In 2009, there were fewer than 1,500 affiliates worldwide. Today, there are more than 11,000. For many of the older gyms, this makes for an interesting dynamic.
I can feel a brewing undertone in the CrossFit community that sounds something like, “Man, when we got into this four or five (or six or seven) years ago, it was different. It was just us. Now look at all these gyms. Look at all these people!” In the moment, it’s quite easy to empathize with this gripe. Some passionate, critically important early adopters led the charge with CrossFit and it means the world to them, and to have your pride and joy be repeated both near and far has to be an odd experience. It has to be especially odd when these newer folks garner success that could be contrived as stealing your own.
There’s this feeling that the old-school gyms are naturally more rich in quality and experience. I’m concerned, however, that resting on the laurels of the date of your grand opening may not carry so much weight in years to come.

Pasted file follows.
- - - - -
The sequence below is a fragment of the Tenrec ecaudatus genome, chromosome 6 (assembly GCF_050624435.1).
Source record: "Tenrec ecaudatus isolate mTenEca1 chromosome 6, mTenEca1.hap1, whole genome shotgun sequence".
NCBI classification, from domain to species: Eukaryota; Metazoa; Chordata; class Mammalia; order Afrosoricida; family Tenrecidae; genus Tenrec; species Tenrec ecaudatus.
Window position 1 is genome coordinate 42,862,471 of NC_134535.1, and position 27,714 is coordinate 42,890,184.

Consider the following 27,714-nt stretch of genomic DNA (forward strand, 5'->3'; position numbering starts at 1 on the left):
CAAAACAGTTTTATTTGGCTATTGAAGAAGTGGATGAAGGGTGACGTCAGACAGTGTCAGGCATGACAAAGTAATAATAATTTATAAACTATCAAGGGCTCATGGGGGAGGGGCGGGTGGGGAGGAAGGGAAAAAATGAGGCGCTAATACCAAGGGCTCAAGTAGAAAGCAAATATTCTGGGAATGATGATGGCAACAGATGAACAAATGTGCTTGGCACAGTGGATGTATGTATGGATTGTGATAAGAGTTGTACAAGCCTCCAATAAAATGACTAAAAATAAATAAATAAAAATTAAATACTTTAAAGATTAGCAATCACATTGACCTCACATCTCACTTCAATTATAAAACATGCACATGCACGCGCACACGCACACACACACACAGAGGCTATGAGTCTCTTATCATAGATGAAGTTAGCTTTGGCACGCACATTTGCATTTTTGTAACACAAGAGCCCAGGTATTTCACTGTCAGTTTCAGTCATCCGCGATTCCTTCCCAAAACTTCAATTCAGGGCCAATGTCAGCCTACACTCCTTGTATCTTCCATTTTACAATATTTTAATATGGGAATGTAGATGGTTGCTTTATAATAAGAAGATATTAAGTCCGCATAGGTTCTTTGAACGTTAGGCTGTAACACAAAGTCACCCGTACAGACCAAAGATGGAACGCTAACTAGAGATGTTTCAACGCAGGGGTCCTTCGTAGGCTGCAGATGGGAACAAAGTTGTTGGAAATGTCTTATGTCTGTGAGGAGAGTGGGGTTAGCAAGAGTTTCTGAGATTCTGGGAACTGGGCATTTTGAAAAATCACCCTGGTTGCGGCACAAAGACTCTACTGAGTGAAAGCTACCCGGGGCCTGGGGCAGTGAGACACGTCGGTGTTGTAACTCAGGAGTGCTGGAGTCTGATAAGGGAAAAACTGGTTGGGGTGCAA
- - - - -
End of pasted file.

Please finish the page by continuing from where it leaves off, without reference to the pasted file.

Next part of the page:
The logic of this gripe does run into trouble when you look at a bigger scope. Unless the folks making these complaints envisioned CrossFit either 1) not catching on or 2) not living past it’s 10th year, none of this should come as a surprise. In fact, both of those ideas are ridiculous given how passionate they are about the movement. One could only expect something so great to grow, right?
Well, what does this argument look like 20 years from now? What is the difference between the “old-school” guys who opened in 2008 and the “posers” who opened in 2011? Surely, based on time, the argument is silly.
This doesn’t, however, account for some sort of grave difference in ideology or quality between gyms that opened early on versus the gyms that are opening now. Do you think this claim will die out in decades to come, or are gyms that opened pre-2010 different beyond the measure of time? Surely, the gyms producing a quality experience 20 years from now will be the successful ones regardless of the date they opened, right?